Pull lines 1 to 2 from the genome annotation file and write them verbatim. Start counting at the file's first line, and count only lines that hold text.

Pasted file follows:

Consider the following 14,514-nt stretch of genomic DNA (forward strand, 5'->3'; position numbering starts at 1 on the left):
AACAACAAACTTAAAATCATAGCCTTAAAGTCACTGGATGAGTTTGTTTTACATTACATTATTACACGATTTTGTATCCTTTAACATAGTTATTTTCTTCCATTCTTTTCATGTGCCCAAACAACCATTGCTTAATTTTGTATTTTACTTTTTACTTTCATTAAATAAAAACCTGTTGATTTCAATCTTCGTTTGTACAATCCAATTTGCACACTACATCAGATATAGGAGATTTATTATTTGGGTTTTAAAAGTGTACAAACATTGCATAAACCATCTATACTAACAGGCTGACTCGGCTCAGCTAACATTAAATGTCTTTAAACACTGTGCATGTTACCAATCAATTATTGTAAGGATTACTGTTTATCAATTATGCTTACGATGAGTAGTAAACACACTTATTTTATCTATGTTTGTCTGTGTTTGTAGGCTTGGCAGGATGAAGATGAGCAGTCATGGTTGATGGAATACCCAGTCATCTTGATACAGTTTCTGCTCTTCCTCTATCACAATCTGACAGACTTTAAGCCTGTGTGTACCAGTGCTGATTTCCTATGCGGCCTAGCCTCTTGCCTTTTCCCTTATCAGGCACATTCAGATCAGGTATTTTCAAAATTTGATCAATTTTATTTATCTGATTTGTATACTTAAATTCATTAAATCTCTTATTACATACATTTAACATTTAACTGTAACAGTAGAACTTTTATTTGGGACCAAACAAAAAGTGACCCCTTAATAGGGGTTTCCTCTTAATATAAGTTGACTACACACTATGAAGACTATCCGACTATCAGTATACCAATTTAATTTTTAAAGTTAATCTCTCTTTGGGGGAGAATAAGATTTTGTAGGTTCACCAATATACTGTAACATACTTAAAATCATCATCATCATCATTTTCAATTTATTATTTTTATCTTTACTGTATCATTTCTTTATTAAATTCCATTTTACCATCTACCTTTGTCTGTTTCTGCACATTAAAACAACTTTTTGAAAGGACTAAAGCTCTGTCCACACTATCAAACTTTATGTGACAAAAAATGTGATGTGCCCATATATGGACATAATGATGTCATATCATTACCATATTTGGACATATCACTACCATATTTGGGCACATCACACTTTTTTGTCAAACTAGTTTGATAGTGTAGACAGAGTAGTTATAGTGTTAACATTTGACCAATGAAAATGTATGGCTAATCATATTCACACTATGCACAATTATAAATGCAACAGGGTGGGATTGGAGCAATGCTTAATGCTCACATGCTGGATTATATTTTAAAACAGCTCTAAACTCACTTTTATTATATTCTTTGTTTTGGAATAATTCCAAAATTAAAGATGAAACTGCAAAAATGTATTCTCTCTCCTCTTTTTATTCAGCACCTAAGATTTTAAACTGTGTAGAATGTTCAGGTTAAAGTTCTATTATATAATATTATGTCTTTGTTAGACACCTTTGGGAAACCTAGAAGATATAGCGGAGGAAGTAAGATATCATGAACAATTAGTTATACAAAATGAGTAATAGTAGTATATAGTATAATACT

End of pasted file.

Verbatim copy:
Consider the following 14,514-nt stretch of genomic DNA (forward strand, 5'->3'; position numbering starts at 1 on the left):
AACAACAAACTTAAAATCATAGCCTTAAAGTCACTGGATGAGTTTGTTTTACATTACATTATTACACGATTTTGTATCCTTTAACATAGTTATTTTCTTCCATTCTTTTCATGTGCCCAAACAACCATTGCTTAATTTTGTATTTTACTTTTTACTTTCATTAAATAAAAACCTGTTGATTTCAATCTTCGTTTGTACAATCCAATTTGCACACTACATCAGATATAGGAGATTTATTATTTGGGTTTTAAAAGTGTACAAACATTGCATAAACCATCTATACTAACAGGCTGACTCGGCTCAGCTAACATTAAATGTCTTTAAACACTGTGCATGTTACCAATCAATTATTGTAAGGATTACTGTTTATCAATTATGCTTACGATGAGTAGTAAACACACTTATTTTATCTATGTTTGTCTGTGTTTGTAGGCTTGGCAGGATGAAGATGAGCAGTCATGGTTGATGGAATACCCAGTCATCTTGATACAGTTTCTGCTCTTCCTCTATCACAATCTGACAGACTTTAAGCCTGTGTGTACCAGTGCTGATTTCCTATGCGGCCTAGCCTCTTGCCTTTTCCCTTATCAGGCACATTCAGATCAGGTATTTTCAAAATTTGATCAATTTTATTTATCTGATTTGTATACTTAAATTCATTAAATCTCTTATTACATACATTTAACATTTAACTGTAACAGTAGAACTTTTATTTGGGACCAAACAAAAAGTGACCCCTTAATAGGGGTTTCCTCTTAATATAAGTTGACTACACACTATGAAGACTATCCGACTATCAGTATACCAATTTAATTTTTAAAGTTAATCTCTCTTTGGGGGAGAATAAGATTTTGTAGGTTCACCAATATACTGTAACATACTTAAAATCATCATCATCATCATTTTCAATTTATTATTTTTATCTTTACTGTATCATTTCTTTATTAAATTCCATTTTACCATCTACCTTTGTCTGTTTCTGCACATTAAAACAACTTTTTGAAAGGACTAAAGCTCTGTCCACACTATCAAACTTTATGTGACAAAAAATGTGATGTGCCCATATATGGACATAATGATGTCATATCATTACCATATTTGGACATATCACTACCATATTTGGGCACATCACACTTTTTTGTCAAACTAGTTTGATAGTGTAGACAGAGTAGTTATAGTGTTAACATTTGACCAATGAAAATGTATGGCTAATCATATTCACACTATGCACAATTATAAATGCAACAGGGTGGGATTGGAGCAATGCTTAATGCTCACATGCTGGATTATATTTTAAAACAGCTCTAAACTCACTTTTATTATATTCTTTGTTTTGGAATAATTCCAAAATTAAAGATGAAACTGCAAAAATGTATTCTCTCTCCTCTTTTTATTCAGCACCTAAGATTTTAAACTGTGTAGAATGTTCAGGTTAAAGTTCTATTATATAATATTATGTCTTTGTTAGACACCTTTGGGAAACCTAGAAGATATAGCGGAGGAAGTAAGATATCATGAACAATTAGTTATACAAAATGAGTAATAGTAGTATATAGTATAATACT